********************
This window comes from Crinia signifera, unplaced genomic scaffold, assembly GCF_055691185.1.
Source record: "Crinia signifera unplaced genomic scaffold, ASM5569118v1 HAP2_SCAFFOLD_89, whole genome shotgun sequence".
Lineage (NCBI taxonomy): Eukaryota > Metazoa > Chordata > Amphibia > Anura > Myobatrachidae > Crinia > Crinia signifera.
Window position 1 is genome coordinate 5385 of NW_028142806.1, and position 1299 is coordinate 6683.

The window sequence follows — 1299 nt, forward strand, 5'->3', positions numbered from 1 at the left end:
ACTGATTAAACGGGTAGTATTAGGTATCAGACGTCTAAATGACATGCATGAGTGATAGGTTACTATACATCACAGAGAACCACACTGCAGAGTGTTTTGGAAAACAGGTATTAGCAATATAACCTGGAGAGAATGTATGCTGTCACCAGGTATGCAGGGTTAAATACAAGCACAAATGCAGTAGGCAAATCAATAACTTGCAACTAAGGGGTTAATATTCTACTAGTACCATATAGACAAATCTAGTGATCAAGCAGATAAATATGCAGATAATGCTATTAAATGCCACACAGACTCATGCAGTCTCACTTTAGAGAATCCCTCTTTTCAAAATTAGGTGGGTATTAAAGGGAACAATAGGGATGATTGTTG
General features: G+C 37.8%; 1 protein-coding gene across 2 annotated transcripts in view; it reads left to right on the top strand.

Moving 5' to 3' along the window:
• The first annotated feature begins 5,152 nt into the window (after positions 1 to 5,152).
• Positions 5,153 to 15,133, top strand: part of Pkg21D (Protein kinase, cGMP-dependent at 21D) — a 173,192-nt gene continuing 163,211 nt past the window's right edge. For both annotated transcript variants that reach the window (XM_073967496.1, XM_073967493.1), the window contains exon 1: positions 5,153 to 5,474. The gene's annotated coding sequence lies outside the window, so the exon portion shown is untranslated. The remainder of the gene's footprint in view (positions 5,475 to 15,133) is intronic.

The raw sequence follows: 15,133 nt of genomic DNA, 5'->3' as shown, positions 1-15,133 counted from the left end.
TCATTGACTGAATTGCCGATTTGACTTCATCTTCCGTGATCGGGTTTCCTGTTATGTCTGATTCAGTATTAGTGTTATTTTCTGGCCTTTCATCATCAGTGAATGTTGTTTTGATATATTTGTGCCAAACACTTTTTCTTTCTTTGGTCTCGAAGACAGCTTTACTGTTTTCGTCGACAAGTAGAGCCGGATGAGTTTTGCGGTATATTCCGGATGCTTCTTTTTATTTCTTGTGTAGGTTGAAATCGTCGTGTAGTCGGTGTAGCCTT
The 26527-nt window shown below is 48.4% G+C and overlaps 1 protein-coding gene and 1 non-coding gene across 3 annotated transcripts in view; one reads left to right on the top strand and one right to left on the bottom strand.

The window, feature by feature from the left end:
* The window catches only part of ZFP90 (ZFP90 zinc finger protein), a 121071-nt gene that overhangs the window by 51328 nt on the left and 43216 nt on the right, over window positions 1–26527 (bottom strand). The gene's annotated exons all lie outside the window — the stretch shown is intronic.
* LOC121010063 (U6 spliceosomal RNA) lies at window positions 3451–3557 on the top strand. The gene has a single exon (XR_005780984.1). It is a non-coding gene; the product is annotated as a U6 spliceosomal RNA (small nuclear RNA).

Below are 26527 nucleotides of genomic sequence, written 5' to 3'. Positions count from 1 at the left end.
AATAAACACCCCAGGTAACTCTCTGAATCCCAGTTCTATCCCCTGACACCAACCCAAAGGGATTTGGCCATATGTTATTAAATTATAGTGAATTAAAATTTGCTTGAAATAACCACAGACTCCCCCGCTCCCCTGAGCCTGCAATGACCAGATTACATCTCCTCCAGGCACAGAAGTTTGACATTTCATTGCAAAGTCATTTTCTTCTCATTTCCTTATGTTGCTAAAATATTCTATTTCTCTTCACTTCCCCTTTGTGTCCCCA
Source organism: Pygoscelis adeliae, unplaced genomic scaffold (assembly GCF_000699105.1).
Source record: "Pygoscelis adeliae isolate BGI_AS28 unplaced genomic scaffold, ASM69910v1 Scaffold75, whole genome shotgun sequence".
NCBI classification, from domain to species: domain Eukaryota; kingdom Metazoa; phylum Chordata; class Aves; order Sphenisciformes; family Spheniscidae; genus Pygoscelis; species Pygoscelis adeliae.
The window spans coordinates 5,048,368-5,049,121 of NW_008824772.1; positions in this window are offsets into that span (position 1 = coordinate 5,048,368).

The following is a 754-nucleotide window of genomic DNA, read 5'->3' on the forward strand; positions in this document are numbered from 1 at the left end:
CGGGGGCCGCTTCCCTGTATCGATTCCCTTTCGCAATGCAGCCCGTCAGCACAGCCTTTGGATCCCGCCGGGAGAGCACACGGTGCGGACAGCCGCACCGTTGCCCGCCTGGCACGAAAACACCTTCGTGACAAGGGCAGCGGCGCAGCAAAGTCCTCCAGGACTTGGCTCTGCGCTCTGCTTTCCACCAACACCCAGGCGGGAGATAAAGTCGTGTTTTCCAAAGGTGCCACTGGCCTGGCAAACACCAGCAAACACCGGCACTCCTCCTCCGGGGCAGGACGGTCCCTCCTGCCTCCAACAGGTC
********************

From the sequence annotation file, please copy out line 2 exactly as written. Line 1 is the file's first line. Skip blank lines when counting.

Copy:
Source record: "Crinia signifera unplaced genomic scaffold, ASM5569118v1 HAP2_SCAFFOLD_89, whole genome shotgun sequence".